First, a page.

Living on tank water is empowering. It is crazy that cities are only now encouraging people to put tanks in, but considering the local government nearby used to condemn the use of tanks because of their ugliness, I guess it is quite a turnaround and better late than never.
We are judicious with our water use, because we can quickly find out if we have enough water or not, and it is our responsibility to monitor and correct this as needs be. So when it rains we smile, knowing that every drop and every millilitre is making a difference.
The taste of tank water when we first moved here reminded me that we didn’t live in the city any longer, and this was great. Until the day that the neighbour at our backfence pointed up at our house and said ‘Don’t you hate the starlings? Look what they’ve done to your roof!’ I looked. Starlings, BAH! Enemy, thy name is starling! The roof was covered in starling poo from where they perched on our TV antenna. Covered. It took a few seconds for my dusty brain to process, but the poo was on our roof and probably had been many times before and it didn’t just blow away. It must be washed away when it rained. Into our tank. And the taste of the water I had drunk that morning rose back into my mouth and my mind. I started to notice the taste of the water.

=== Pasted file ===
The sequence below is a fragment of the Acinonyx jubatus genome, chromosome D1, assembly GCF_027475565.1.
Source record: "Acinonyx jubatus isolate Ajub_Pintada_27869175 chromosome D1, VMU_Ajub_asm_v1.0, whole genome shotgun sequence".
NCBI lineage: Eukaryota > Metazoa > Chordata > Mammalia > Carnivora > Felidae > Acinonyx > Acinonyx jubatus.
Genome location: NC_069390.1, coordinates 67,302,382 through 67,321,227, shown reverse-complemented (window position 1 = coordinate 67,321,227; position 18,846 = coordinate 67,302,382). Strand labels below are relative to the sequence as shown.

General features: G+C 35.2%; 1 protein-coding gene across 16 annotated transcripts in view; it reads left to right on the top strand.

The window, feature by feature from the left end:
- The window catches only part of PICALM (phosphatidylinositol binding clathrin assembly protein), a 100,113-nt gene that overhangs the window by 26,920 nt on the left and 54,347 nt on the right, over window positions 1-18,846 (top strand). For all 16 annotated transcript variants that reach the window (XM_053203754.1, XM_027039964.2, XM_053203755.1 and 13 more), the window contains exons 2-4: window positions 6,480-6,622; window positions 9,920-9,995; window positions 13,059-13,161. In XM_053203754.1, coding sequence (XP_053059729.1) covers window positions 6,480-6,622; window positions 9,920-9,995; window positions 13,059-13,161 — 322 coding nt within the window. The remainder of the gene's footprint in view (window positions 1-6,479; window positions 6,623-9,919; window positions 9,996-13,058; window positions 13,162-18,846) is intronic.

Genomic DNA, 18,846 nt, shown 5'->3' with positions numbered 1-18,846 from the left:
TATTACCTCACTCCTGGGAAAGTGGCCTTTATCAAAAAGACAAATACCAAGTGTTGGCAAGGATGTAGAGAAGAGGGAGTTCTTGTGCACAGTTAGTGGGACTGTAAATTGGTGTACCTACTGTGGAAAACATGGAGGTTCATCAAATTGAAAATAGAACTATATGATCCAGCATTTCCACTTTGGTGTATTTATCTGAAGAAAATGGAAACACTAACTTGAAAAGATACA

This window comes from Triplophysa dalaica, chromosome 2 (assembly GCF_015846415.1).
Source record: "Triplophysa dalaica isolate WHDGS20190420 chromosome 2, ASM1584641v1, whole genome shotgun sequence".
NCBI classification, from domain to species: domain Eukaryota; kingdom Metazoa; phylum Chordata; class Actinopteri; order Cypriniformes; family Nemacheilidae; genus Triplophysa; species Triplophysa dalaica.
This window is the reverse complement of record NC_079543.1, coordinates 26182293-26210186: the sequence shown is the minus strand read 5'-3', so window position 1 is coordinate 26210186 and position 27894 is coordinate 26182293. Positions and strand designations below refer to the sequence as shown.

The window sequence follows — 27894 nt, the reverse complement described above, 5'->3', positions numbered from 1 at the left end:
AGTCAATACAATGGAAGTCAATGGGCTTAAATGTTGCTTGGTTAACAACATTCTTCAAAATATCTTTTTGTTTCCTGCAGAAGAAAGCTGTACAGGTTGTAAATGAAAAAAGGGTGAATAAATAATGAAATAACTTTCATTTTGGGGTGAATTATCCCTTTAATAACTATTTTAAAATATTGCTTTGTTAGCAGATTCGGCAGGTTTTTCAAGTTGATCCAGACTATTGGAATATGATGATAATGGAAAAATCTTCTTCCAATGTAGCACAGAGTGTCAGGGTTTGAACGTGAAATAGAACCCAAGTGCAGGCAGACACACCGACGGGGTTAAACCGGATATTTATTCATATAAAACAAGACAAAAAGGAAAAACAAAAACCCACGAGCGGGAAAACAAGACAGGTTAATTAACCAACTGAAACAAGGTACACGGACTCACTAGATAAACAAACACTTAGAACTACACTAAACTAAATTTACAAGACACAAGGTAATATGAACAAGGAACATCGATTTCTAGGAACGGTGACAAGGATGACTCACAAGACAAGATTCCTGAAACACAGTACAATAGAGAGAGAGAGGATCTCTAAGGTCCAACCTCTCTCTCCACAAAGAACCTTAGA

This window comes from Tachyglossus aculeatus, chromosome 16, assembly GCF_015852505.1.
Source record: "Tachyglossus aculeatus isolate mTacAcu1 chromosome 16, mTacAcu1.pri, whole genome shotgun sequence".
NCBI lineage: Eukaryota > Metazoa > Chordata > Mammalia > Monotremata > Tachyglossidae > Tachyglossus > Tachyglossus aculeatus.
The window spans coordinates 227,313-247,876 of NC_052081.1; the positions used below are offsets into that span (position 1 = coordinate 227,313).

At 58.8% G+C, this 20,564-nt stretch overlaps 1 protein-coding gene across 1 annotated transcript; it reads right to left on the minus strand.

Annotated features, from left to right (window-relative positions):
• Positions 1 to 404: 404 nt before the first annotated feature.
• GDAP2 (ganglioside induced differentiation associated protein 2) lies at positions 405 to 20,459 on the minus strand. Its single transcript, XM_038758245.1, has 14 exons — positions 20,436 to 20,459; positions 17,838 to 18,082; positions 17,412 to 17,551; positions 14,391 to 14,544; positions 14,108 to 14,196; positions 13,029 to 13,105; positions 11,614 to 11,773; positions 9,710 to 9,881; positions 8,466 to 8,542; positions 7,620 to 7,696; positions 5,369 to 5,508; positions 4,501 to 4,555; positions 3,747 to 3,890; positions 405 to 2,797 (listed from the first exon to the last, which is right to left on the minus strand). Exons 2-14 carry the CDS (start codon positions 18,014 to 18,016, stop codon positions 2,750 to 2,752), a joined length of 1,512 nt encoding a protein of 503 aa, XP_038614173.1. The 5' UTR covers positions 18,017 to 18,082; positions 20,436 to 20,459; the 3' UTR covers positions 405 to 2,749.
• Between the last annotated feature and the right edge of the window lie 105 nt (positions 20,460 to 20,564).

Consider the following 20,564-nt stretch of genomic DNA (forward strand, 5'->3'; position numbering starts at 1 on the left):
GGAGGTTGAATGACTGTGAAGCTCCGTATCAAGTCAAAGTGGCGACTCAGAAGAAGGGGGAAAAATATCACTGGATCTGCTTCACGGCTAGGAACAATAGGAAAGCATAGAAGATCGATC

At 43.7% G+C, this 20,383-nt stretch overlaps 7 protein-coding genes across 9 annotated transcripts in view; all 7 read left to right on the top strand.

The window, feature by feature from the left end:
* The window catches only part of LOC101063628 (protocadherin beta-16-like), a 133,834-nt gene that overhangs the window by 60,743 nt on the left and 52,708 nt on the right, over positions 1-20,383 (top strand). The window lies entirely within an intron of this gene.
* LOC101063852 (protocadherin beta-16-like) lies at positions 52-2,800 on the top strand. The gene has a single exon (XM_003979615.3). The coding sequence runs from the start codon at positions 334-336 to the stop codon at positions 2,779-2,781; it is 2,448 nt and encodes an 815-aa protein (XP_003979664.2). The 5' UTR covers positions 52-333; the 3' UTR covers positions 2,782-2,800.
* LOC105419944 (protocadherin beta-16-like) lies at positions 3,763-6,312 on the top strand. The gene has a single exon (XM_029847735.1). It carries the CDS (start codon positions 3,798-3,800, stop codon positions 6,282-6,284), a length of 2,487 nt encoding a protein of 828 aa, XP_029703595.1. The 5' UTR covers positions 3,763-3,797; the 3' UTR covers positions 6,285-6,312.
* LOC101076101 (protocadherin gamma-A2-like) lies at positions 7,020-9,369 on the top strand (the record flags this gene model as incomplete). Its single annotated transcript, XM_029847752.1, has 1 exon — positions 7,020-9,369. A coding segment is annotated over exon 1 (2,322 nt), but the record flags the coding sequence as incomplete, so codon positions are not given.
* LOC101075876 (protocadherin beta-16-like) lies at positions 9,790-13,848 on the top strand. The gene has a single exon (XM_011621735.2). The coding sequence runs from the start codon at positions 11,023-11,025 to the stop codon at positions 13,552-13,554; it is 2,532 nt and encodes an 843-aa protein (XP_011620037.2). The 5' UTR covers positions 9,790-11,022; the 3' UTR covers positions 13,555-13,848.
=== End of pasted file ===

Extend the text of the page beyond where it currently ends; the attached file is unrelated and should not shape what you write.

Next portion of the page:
This was not an entirely bad thing, because it made me more obvservant. When the water is low, I swear it tastes boggy to me. But perhaps that is because I am thinking about Hank, the frog that lives in our tank.
Hank calls out when the water is low and he is a bit worried, or conversely when rain is coming and he is feeling romantic. Boggy may well be what Hank tastes like. I shudder to think. And yet I want to drink the tank water, our water, our rain without overthinking it or vomiting into my mouth when I see birds perched on the roof. Simon thinks I’m mad. He can’t determine any difference in the taste of the water, but he is nice enough to humor me. And as it happens there are a number of tools on the market to side step this: the first flush diverter, the water boy floating filter and probably many other locally invented ideas, but for us the perfect solution was the ceramic urn. It sits on our bench, filters our water, and keeps the water cool. If we have a blackout, we can still access water (something you forget about until it becomes a problem is that tank water, if it is not gravity fed, is pumped into the house with an electric pump!) Our cermaic urn is NOT electrical, is easy to use, it has a handsome rooster painted on it and to top it off, the water tastes beautiful! No more boggy Hank water, I mean TANK water.